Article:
Wisconsin's Financial Responsibility Law
Is auto insurance mandatory in Wisconsin?
Effective June 1, 2010, all Wisconsin drivers are required to have an automobile insurance policy in force or, in limited situations, other security which could be a surety bond, personal funds, or certificate of self-insurance when operating a motor vehicle in the state. Details are available at the Department of Transportation, Division of Motor Vehicles (DMV), Hill Farms State Office Building, 4802 Sheboygan Ave., Madison, WI 53702
If I buy automobile insurance, what coverages are required in Wisconsin and what are the minimum limits I can purchase?
Under the provisions of 2011 Wisconsin Act 14 which applies to motor vehicle insurance policies that are newly issued or renewed on or after November 1, 2011, your automobile insurance policy must provide the following minimum liability coverage:
- $25,000 for injury or death of one person;
- $50,000 for injury or death of two or more people; and
- $10,000 for property damage.
For policies issued or renewed prior to November 1, 2011, the minimum liability coverage is:
- $50,000 for injury or death of one person;
- $100,000 for injury or death of two or more people; and
- $15,000 for property damage.
The law also requires uninsured motorist coverage with a minimum limit of $25,000/$50,000 for bodily injury coverage. (For policies newly issued or renewed prior to November 1, 2011, uninsured and underinsured motorist coverages are mandatory with minimum limits of $100,000/$300,000 respectively.)
You may want to protect your assets by purchasing more coverage than what is provided in the minimum policy required in Wisconsin. Higher limits are usually available but you may have to pay additional premium.
What is covered under bodily injury liability coverage?
This coverage does not protect you or your car directly. If you cause an accident injuring other people, it protects you against their claims up to the stated amounts for medical expenses, lost wages, pain and suffering and other losses. It will also usually pay if the accident was caused by a member of your family living with you or a person using your own auto with your consent. It does not pay for bodily injury you may sustain.
What is covered under property damage liability coverage?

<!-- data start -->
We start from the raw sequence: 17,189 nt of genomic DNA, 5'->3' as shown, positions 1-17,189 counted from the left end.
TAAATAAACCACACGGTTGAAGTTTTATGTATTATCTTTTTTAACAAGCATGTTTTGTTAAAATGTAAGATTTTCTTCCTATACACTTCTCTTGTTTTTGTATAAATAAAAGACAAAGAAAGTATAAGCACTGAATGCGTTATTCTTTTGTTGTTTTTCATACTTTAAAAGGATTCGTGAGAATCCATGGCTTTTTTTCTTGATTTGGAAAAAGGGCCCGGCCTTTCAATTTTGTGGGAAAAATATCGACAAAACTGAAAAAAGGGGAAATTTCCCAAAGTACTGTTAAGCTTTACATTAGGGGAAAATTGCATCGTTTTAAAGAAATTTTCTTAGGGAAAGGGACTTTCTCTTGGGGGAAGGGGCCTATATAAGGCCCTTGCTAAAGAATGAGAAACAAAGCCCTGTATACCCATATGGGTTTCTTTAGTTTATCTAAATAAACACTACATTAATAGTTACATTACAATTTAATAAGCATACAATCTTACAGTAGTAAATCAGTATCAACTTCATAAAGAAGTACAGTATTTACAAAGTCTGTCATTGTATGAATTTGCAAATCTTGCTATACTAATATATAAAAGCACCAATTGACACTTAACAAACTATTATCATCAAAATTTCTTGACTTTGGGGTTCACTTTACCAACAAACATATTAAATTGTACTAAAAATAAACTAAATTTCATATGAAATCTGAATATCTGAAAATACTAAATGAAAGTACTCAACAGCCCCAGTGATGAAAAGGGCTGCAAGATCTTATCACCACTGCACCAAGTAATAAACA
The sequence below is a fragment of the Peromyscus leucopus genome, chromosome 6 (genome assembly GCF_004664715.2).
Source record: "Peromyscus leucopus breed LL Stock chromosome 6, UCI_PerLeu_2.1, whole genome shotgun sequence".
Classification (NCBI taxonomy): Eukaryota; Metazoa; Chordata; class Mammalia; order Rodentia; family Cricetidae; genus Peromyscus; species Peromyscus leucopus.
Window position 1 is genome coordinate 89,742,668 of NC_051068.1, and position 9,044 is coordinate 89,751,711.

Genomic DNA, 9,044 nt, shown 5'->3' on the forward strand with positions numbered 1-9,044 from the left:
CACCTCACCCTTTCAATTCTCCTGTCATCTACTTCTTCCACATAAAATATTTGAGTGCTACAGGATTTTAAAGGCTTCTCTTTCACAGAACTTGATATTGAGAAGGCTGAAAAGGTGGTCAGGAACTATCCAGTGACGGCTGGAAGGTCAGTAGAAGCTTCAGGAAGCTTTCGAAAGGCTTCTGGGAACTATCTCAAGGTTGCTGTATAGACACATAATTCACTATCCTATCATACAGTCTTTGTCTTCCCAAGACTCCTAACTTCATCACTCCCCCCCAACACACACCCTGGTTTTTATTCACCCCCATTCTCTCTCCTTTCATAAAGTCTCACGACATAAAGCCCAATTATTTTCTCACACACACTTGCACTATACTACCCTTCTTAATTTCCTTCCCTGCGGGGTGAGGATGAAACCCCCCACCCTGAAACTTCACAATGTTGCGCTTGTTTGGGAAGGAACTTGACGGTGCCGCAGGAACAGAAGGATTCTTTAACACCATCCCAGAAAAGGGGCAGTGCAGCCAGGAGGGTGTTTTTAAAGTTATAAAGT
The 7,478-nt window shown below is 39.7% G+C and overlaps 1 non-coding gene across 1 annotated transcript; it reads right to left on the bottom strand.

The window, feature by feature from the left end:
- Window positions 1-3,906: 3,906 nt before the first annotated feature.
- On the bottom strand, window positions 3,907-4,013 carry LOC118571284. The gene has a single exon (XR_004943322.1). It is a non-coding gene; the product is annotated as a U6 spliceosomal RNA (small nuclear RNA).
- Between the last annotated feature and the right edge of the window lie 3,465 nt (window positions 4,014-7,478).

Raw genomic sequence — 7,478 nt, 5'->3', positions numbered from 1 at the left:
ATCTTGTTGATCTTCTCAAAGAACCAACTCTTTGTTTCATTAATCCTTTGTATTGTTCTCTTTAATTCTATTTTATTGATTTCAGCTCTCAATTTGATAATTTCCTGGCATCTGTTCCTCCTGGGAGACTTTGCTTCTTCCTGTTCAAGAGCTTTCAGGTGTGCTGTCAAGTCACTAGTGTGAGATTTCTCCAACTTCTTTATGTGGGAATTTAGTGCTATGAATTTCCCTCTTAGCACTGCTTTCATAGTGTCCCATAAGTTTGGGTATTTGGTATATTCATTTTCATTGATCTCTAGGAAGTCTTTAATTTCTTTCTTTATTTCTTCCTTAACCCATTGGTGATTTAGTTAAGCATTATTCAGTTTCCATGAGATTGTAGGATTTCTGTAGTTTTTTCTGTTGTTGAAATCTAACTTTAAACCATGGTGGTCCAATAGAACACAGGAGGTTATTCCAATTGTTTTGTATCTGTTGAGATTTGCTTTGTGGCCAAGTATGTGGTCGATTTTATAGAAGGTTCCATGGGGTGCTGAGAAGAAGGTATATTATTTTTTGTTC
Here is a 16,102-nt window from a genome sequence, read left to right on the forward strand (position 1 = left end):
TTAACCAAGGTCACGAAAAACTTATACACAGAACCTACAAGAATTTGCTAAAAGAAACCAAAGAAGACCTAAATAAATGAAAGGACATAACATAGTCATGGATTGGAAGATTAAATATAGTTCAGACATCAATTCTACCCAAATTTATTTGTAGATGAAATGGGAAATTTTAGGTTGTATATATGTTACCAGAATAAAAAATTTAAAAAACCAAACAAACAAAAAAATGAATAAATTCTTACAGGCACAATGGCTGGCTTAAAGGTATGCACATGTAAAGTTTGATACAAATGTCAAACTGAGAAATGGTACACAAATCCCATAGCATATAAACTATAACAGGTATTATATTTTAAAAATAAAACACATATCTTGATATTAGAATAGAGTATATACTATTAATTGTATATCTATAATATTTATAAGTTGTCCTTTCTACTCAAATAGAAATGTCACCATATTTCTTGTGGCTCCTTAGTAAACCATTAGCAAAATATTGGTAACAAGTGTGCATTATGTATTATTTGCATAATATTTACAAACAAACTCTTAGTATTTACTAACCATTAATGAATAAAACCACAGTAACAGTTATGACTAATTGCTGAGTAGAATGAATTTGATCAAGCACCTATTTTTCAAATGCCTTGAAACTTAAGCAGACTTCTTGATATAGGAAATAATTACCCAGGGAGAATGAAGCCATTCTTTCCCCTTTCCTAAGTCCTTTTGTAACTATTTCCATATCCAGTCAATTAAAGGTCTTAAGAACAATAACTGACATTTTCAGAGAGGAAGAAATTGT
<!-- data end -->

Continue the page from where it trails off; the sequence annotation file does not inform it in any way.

Property damage liability coverage pays for any damage you cause to the property of others up to the stated amount provided by the policy (i.e., a crushed fender, broken glass, or a damaged wall or fence). Your insurance will pay for this damage if you were driving your auto or if it was being driven by another person with your consent. Property damage liability also pays if you damage government property like a light pole or signpost, up to the limit you choose.
What is uninsured motorist coverage?
Uninsured motorists (UM) coverage applies to bodily injury you, your family, and other occupants of your vehicle incur when hit by an uninsured motorist or hit-and-run driver. It also covers you and your family if injured as a pedestrian when struck by an uninsured motorist or hit-and-run driver. It protects you by making sure that money is available to pay for your losses that were caused by someone else. The minimum amount of coverage required by the law for policies newly issued or renewed on or after November 1, 2011, is $25,000 per person and $50,000 per accident for bodily injury only. (For policies newly issued or renewed prior to November 1, 2011, these minimum limits are $100,000/$300,000 respectively. The amount payable under UM is your UM coverage limit multiplied by up to three vehicles insured for UM on your policy.)
You may want to purchase more than the minimum coverage required by law if you feel the need for more protection. Uninsured motorist coverage does not cover property damage to your vehicle and does not protect the other driver. Your insurer may sue the other driver for any money the insurer pays you because of the other driver's negligence.
What is underinsured motorists coverage?
Underinsured motorists (UIM) coverage increases the bodily injury protection to you and the people in your car up to the amount of coverage you purchase if the at-fault party's bodily injury liability insurance limits are lower than your UIM coverage limits. The maximum amount payable is the difference between the two limits. (For policies newly issued or renewed prior to November 1, 2011, the maximum amount payable under UIM after the at-fault party's bodily injury liability limits are exhausted is your UIM coverage limit multiplied by up to three vehicles insured for UIM on your policy.)
Under 2011 Wisconsin Act 14, for policies newly issued or renewed on or after November 1, 2011, underinsured motorist coverage is no longer mandatory. Notice of coverage availability is required with the delivery of the policy. Coverage may be rejected. However, if requested, minimum coverage limits of $50,000 per person and $100,000 per accident are required.
For policies newly issued or renewed prior to November 1, 2011, UIM coverage is mandatory with minimum limits of $100,000 per person and $300,000 per accident.